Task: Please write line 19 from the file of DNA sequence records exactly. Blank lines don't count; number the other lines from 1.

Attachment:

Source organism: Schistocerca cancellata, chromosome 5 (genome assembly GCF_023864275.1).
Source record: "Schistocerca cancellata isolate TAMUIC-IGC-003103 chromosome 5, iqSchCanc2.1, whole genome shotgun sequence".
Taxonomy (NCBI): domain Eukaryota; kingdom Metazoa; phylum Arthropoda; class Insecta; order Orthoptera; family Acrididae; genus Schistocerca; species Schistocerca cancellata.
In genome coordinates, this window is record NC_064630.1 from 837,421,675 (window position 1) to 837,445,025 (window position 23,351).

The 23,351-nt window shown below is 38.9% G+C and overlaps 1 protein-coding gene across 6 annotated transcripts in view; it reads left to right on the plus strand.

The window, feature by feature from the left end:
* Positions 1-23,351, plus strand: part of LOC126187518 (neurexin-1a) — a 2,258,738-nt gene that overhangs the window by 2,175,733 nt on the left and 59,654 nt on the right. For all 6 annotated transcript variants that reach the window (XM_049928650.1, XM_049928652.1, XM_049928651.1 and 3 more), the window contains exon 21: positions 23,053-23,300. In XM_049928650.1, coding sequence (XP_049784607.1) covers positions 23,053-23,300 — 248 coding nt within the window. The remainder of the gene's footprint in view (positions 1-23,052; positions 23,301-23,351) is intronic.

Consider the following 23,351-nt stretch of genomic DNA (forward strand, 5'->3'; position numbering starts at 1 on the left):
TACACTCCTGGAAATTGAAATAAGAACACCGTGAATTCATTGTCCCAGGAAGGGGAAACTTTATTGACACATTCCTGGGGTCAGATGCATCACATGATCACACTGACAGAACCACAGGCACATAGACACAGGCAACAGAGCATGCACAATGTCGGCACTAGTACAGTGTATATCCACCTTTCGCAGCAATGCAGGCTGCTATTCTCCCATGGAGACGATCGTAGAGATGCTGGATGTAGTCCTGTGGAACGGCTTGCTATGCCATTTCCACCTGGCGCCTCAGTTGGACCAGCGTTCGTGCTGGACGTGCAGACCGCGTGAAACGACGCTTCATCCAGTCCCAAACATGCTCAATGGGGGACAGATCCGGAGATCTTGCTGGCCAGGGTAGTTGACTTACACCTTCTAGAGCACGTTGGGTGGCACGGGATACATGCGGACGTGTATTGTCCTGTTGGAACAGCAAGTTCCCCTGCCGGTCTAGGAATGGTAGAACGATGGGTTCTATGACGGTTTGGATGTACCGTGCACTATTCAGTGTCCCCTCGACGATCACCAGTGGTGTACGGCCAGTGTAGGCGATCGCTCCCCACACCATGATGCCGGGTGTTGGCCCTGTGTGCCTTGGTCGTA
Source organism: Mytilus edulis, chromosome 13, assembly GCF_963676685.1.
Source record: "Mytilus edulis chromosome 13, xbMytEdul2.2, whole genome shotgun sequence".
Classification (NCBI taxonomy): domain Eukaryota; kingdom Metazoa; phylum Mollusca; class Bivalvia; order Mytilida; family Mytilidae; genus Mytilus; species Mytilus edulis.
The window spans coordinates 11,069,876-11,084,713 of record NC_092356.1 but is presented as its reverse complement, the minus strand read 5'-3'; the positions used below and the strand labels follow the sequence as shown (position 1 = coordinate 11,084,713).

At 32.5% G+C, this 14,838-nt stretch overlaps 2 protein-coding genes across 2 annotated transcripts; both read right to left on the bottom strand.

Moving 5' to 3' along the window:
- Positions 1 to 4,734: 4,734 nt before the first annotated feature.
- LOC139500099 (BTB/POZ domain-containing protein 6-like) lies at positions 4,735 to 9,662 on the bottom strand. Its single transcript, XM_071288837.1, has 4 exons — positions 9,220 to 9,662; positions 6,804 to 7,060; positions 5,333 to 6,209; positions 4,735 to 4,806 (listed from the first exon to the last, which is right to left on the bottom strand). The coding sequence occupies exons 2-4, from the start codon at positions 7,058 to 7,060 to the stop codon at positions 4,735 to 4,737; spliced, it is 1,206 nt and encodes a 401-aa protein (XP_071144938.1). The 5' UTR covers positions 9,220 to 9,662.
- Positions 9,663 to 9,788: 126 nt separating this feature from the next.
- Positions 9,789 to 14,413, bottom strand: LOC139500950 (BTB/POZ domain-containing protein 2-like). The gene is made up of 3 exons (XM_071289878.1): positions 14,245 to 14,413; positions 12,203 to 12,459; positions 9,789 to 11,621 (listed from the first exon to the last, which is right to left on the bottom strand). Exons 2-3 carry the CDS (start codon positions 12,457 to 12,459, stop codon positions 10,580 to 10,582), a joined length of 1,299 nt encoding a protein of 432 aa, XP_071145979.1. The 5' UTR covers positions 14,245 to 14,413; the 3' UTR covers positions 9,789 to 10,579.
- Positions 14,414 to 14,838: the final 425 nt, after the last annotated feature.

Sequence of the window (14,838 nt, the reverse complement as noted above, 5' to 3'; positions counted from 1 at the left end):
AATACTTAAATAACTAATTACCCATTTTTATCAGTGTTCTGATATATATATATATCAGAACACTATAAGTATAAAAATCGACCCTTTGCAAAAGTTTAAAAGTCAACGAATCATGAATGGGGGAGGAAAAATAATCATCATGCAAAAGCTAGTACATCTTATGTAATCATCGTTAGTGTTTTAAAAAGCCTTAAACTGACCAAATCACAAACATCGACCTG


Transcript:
- Positions 9,789 to 14,413, bottom strand: LOC139500950 (BTB/POZ domain-containing protein 2-like). The gene is made up of 3 exons (XM_071289878.1): positions 14,245 to 14,413; positions 12,203 to 12,459; positions 9,789 to 11,621 (listed from the first exon to the last, which is right to left on the bottom strand). Exons 2-3 carry the CDS (start codon positions 12,457 to 12,459, stop codon positions 10,580 to 10,582), a joined length of 1,299 nt encoding a protein of 432 aa, XP_071145979.1. The 5' UTR covers positions 14,245 to 14,413; the 3' UTR covers positions 9,789 to 10,579.